- Scalability: Some graphics algorithms will execute on the CPU in a reasonable amount of time when working on a less-than-native resolution image. If the algorithm was scaled to larger resolutions it would quickly become “too slow” and make users unhappy. Example: Image filters where a radius is used, such as a blur. This is implemented as a “window of pixels” by the developer, so a blur filter with a radius of 3 translates to a window 5×5 pixels, which is applied to every individual pixel in the image. If an image has 16×16 image has 256 total pixels and a filter of radius 3 is run on it, then roughly 5×5×256 = 6,400 pixels are processed. (I say roughly because the image edges can be handle many ways: either they are ignored, or the source image is padded, the pixels wrap around, etc.) When we scale the image up, we increase the total number of pixels that need processing. So, if we were working with a 16×16 image and now want to process a 32×32 image, the 32×32 image is not “double the size” of the 16×16 image—the total number of pixels is actually squared: Our 16×16 image had 256 pixels but now our 32×32 image has 1024 pixels—four times as many.In order to use our original filter at a higher resolution and maintain the visual effect achieved at lower resolutions, the filter needs to be scaled as well: For the above increase in image size, our 5×5 filter is now 11×11 making the total number of pixels processed 11×11×1024 = 123,904 pixels. That’s 19.36 times more pixels to process than an image that, at first glance, appeared to be “double the size!” This increase in processing time is why developers sometimes put a cap on the maximum image size. Another reason would be if the filter cannot be scaled with the image size, and after a certain size the quality of the resulting image is reduced. An example of this might be a filter that generates cartoon edges on images: For very large images, the resulting lines may look too thin, so the developer may decide to cap the max resolution so lines always look good.
- Writing for the CPU is less complex than writing for the GPU: There’s a lot of graphics power packed into the iPhone and iPad in the GPU—the thing that moves the interface graphics around and drives 3d games—but it’s more complex to write code for the GPU than the CPU. Sometimes it’s hair-pulling, tear-inducingly complex. I’m avoiding using the word hard on purpose—that’s relative from developer to developer—but it is a fact that it’s more complex.So, the developer may opt to write their image processing code on the CPU, but they run into limitations on how long they can reasonably take to process an image, and hence the resolution is limited.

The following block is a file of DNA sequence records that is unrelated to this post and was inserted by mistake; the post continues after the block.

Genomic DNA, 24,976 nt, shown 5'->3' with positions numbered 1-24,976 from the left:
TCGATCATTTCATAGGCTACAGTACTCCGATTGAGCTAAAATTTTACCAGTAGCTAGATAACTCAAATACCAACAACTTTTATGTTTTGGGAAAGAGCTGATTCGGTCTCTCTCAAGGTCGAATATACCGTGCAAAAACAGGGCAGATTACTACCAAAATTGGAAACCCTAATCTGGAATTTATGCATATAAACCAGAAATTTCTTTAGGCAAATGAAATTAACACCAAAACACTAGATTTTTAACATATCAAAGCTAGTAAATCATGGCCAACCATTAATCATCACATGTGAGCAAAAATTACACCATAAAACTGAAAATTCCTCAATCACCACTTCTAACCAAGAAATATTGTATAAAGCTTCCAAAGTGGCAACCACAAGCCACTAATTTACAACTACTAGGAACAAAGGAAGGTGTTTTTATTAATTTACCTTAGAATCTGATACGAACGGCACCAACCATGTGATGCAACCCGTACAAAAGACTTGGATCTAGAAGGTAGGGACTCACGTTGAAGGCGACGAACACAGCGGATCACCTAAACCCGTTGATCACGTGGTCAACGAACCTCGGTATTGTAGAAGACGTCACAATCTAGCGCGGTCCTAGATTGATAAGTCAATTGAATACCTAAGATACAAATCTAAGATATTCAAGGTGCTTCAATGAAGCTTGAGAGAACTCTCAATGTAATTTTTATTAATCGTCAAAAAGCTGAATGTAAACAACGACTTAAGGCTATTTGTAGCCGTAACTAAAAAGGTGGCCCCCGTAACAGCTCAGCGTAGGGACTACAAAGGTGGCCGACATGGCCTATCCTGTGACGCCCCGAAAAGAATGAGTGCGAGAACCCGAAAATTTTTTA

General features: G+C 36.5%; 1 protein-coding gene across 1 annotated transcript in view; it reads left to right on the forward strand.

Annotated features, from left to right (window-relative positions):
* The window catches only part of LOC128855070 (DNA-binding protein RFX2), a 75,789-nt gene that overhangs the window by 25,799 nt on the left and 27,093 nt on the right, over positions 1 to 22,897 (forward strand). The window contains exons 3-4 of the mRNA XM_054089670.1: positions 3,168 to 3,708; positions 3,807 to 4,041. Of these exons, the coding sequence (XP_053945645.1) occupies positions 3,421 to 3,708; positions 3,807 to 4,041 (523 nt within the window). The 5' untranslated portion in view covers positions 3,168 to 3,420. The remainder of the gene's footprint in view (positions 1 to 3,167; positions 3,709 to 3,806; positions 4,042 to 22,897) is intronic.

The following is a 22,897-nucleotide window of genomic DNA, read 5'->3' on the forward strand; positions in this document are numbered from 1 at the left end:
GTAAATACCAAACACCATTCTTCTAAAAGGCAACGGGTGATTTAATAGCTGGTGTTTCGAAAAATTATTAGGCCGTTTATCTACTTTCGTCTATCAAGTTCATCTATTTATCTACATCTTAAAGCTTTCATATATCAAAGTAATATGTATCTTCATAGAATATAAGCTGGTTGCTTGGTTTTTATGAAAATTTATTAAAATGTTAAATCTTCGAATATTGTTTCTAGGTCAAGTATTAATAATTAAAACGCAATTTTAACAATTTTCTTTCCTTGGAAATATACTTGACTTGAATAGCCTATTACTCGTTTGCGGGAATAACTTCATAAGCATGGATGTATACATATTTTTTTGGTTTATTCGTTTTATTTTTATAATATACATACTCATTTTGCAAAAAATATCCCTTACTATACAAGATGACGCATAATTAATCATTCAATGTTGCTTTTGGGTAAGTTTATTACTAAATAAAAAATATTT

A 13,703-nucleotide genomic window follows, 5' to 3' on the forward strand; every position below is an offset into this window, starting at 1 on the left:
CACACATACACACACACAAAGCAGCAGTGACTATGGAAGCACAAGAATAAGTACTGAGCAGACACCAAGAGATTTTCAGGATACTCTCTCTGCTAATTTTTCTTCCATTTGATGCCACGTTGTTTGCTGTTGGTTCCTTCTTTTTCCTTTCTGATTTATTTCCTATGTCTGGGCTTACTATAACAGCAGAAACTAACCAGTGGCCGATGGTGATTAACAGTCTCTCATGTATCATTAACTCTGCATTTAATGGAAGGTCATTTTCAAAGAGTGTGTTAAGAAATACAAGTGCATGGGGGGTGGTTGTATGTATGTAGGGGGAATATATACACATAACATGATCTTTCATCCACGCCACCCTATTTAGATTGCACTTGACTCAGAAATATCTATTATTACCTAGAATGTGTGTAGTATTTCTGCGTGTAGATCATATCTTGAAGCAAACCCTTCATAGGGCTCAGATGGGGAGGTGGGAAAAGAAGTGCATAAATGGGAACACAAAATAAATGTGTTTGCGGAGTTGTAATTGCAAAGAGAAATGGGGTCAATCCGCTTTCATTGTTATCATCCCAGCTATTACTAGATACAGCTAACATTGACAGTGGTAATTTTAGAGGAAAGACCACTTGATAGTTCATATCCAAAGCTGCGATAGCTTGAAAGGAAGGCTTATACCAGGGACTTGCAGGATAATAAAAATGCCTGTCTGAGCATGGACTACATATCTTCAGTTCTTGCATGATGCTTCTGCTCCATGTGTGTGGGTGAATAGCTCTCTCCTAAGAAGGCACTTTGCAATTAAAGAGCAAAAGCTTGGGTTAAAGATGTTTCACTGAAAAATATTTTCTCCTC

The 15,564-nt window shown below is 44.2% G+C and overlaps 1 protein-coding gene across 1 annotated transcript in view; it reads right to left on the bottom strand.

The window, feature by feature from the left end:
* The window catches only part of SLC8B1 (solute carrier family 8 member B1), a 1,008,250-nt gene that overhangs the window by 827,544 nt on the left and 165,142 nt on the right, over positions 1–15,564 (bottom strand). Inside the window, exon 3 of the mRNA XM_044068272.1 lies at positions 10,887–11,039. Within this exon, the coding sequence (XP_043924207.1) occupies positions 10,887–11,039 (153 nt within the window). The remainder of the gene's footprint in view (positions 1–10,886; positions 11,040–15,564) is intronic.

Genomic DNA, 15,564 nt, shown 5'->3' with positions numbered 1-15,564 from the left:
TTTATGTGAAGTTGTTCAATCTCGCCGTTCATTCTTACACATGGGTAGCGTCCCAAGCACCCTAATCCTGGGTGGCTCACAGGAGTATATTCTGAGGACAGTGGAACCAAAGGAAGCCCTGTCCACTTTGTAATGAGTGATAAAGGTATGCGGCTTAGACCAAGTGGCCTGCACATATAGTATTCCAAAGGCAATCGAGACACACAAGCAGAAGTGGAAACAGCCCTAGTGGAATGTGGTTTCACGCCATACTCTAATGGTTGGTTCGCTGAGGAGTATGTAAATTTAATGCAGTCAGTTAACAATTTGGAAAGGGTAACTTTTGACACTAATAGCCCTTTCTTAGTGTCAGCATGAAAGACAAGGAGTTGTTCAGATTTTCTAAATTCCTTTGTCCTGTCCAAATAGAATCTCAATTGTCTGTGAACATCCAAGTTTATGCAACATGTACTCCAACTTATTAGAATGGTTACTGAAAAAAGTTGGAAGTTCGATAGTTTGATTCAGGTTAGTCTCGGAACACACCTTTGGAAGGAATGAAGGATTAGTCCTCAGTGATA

- The CPU is more flexible than the GPU: There are many graphics algorithms that are easy to write for the CPU but can’t be easily translated to the GPU for increased speed.Again, the developer may have to write their image processing code on the CPU and run into the limitations on how long they can take to process an image, so the resolution is again limited.
- The concept of native resolution is irrelevant: For photo apps that convert images to geometric shapes such as circles or triangles, the source photo is only used as a jumping off point for the final image the user sees. In some cases, the source photo will sometimes be resized to no larger than 512×512, converted to geometry, and then tossed out. The source photo has been Transformed into a different format. Here, the resolution supported is arbitrary—it’s up to the developer to set a limit on how big they want to make the output and/or whether to support vector PDF for ‘Infinite’ Resolution.
- The app is old: A photo app written 3 years ago may have had and acceptable quality of output when it was first released, but as better iPhone cameras were released, the app gradually supports only “low resolution.” The app may or may not have been updated, or the way the app was originally built isn’t easily updated to support higher resolutions.
- The app needs to support a range of devices: Sometimes, the app developer will pick the lowest common [hardware] denominator, i.e., “3G iPhone” to simplify development and support.
- High resolution support sometimes takes more resources: Adding support for high resolution may mean taking extra time to develop and test the app. It’s up to the developer to know whether they can afford it or not. It may be faster to release an app with acceptable quality resolution, gauge how well the app as a whole (and not just by the resolution it supports) is received by users, before committing to adding high resolution support in a future update.
- Value in high resolution: The app developer may see high resolution support as being valuable to a subset of users—”Pro” users for example—and may hold back on high resolution support so it can be introduced as an In App Purchase or different version of the app, such as a desktop version.
August 22, 2012; Updated to correct kernel size math and add a new item, “Value in high resolution”.
February 11, 2013; Translated and reblogged (with permission) en Español.